In 2011, FOX 11 expanded its commitment to bringing you more in depth reporting by starting a new unit called FOX 11 On Special Assignment. FOX 11 On Special Assignment is a dedicated team that takes the extra time to get the answers you deserve on the issues that matter.
This year, FOX 11 On Special Assignment focused a lot of its attention on the major political issues in Wisconsin, like the historic recall elections and the impact of the changes in collective bargaining.
But reporters Robert Hornacek and Mark Leland also spent time shining a light on other issues.
2011 in Wisconsin began with a new governor being sworn in with big promises.
"I campaigned on creating an environment where the private sector can create 250,000 jobs over the next four years," Gov. Scott Walker said on March 1, 2011.
FOX 11 On Special Assignment tracked Walker's pledge throughout the year. While he started off well, things didn't stay that way for long.
"Less than one year in, the state is not on pace. According to the state Department of Workforce Development, from the time Walker took office in January through September, the state has only added 29,300. At that pace, the state will have just 156,000 new jobs by the end of Walker's term. That's 94,000 jobs short of Walker's campaign promise."
FOX 11 On Special Assignment took a closer look at the major changes in collective bargaining and how it was impacting area school budgets.
"The new state law requires public employees to put 5.8% of their salary towards retirement and pay at least 12-percent of the cost of health insurance. In Pulaski, the district saved $1.8 million dollars by passing along some of the costs to employees.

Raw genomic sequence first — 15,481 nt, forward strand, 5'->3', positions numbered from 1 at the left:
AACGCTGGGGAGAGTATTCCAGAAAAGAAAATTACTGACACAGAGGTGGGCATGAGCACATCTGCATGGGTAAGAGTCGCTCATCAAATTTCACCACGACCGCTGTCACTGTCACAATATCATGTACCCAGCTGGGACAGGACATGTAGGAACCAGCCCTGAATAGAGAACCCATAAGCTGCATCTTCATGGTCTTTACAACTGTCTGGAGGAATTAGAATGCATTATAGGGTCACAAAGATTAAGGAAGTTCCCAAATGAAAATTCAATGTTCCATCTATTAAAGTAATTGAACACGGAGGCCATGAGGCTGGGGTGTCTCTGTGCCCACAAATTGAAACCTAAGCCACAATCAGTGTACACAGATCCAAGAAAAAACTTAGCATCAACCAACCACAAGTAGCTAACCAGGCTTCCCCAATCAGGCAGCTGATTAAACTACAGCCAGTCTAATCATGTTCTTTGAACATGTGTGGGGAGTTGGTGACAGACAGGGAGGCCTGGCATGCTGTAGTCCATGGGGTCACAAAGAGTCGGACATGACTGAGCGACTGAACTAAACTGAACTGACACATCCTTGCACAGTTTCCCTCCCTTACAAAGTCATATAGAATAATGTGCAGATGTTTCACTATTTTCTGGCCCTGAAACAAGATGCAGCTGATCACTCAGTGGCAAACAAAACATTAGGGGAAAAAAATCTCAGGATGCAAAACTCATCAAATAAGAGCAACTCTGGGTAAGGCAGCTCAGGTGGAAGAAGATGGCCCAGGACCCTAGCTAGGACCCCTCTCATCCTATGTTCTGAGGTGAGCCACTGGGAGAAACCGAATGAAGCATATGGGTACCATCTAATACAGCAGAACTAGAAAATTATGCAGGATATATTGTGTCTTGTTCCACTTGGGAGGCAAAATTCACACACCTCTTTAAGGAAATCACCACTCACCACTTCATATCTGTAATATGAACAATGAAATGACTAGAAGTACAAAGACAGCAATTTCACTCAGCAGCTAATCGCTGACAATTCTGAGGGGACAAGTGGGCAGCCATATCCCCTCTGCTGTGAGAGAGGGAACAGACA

"Fiscally, we have less money. Every school district has less money. But we also spend less money for health insurance. We spend less money for Wisconsin Retirement System," Pulaski superintendent Mel Lightner told FOX 11 On Special Assignment.
The unprecedented protests in Madison eventually sparked unprecedented recall elections. FOX 11 On Special Assignment exposed a state law that allowed candidates to raise unlimited money during the recall.
FOX 11 On Special Assignment dug through financial records to highlight the money behind the recalls ads.
The changes at the state level led to a wave of retirements. In some cases, those retired government workers were rehired while collecting their pension. Mark Leland brought attention to the practice known as "double dipping."
"The Department of Employee Trust Funds in Madison reports that since 2005 through August of this year 6,829 retired employees collecting a state pension, were rehired allowing them to also collect a paycheck. 1,100 of them were rehired in just the first eight months of this year."
While tens of thousands of people were looking for jobs, FOX 11 On Special Assignment brought you a pair of reports on county and state prisoners doing jobs on the outside.
FOX 11 On Special Assignment also brought you the story behind the rising Somali population in Green Bay.
"Once the refugees are in the U.S. they are free to move wherever they choose. That's referred to as "secondary migration." In the last year, Green Bay has become a popular place, with hundreds of Somali refugees moving in.
Including people like Firdosa Hussein.
"The reason why people are coming to Green Bay is the reason why everybody else is living in Green Bay. The environment is great. Educational system is absolutely wonderful. It's much safer," Hussein said.
FOX 11 On Special Assignment uncovered a state program that spends millions of dollars on aesthetic improvements to road projects, including a unique and costly roundabout design.
For 11 seasons, Blaise Winter played defensive end in the NFL. Three of those years were with the green and gold. Now, the man who overcame numerous health issues is being honored for his work.
A 68-year-old man is dead after a multi-vehicle crash in Neenah.
A Fond du Lac standoff involving shots fired at some area police officers is over.
A Grand Chute firefighter has died in a car crash.
Oral arguments will be held in March in a college baseball coach's lawsuit against his former employer.
Elementary school students in Wisconsin would have at least half an hour of daily physical education under a bill backed by Republican Rep. Chad Weininger, of Green Bay.